[00:04:39] The other reason that you might think about doing an introductory episode is if there is some information you need to give to your audience to get everybody on the same page. You are still sharing content but it also gives you a great reference point for people joining the show later where you can say "oh if you haven't done this you can head back to my introductory episode where I explain all of the steps you need to get up to speed.

[00:05:05] If you decide that you do have some great quality content to put in that introductory episode then make sure you include a little bit about you, when they can expect to see a new episode so they know when to check in and what they can expect from the show.

[00:05:19] As long as you're doing it for the right reasons, because it feels completely right for your content then go for it. There is nothing wrong with having an intro episode but if you're doing it because you think it's going to be great for your download numbers or you think that's a way to get into New and Noteworthy or you've just seen other people do it, then don't worry about it.

[00:05:37] Every single patch of real estate on your podcast feed is very very valuable, so it's important you only put the best stuff in there to encourage people to listen so that every single interaction they have with your content they think "Man this is great!" You never want to have anybody listening to an episode going on "Well that was a waste of my time." And if you just put your 'about page' in the intro episode then that's probably what people are going to think.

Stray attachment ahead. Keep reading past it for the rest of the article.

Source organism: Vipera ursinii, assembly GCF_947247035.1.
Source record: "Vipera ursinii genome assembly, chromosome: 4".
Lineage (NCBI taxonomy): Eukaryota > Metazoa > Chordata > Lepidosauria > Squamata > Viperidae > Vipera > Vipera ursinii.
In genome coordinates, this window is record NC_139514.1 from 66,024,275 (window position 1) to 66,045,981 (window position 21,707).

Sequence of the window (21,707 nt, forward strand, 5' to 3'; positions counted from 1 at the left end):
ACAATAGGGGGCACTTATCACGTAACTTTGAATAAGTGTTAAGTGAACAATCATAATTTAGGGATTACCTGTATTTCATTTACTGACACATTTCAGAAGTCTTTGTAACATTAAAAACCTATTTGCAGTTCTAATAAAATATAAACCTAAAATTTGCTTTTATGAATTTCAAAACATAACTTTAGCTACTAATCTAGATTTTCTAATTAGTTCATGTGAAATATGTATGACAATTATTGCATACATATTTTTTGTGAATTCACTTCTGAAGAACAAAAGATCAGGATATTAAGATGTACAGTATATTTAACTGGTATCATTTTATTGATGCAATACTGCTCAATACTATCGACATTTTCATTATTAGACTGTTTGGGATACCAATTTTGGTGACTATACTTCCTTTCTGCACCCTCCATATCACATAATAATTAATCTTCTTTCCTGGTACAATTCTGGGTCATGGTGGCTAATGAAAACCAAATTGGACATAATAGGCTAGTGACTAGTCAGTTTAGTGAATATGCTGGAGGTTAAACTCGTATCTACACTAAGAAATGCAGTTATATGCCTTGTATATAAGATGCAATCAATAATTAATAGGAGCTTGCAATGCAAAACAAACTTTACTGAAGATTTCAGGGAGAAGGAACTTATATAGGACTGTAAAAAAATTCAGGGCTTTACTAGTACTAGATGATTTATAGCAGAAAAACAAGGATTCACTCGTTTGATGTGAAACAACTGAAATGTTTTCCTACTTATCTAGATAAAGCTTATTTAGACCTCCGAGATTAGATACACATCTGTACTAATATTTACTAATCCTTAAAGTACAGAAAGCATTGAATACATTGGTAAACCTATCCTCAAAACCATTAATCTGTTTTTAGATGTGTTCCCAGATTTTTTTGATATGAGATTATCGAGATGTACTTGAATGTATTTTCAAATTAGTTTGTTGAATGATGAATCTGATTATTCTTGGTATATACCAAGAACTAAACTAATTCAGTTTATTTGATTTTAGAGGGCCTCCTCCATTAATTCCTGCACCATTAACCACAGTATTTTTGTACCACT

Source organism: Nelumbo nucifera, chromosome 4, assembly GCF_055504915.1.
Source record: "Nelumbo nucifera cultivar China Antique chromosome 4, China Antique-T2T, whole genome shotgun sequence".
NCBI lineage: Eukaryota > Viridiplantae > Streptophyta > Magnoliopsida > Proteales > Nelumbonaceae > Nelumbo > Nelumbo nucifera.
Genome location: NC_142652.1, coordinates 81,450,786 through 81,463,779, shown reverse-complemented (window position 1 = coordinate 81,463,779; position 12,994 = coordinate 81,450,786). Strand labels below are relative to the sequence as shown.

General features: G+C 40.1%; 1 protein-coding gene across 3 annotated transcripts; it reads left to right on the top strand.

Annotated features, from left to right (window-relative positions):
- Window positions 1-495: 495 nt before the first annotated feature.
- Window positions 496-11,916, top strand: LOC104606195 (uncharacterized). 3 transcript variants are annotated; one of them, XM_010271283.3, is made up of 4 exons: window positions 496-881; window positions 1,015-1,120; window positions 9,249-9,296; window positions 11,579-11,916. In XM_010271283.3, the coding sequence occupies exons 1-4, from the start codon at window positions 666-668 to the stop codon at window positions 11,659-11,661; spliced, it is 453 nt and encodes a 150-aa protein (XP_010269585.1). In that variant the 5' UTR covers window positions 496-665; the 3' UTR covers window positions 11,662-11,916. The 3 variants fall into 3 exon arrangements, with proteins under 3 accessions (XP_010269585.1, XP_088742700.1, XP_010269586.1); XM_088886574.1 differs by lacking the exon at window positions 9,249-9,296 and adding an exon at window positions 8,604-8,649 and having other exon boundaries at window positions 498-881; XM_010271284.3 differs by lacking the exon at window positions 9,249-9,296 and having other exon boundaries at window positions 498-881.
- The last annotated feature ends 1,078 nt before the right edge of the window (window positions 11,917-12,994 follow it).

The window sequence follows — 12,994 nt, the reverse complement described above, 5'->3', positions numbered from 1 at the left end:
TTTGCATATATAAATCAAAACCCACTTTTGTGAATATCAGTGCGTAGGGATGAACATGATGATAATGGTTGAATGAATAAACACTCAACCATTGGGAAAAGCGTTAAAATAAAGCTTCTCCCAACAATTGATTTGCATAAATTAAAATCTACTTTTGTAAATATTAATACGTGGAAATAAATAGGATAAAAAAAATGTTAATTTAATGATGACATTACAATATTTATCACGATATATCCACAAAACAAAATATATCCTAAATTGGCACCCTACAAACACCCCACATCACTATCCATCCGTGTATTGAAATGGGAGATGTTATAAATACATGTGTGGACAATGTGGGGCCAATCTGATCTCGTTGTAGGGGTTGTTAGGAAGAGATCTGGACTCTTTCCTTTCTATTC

[00:06:03] So trust your gut on this one and you have my personal permission to f*&% it right off. If you don't want to do it, it's entirely up to you. It is your show and just because you've seen other people do it doesn't mean you need to do it as well.

[00:06:18] I hope that's helped you work out whether or not you should do an introductory episode for your podcast. If like Fiona you have a question that you need answered then please head to PodSchoolPodcast.com and hit the contact page there. Send me an email and I will answer your question on the show. If you head to that website you'll also find links to my podcasting tech guide which will give you all of the tools and tech you need to get started if you're not sure how to set up a home studio that will help you out. There's also a link to my podcasting course PodSchool which takes you through everything from coming up with an idea to monetising your show.

[00:06:56] Thanks so much for tuning in, please leave a review if you are enjoying the tips and finding them useful and until next week...happy podcasting.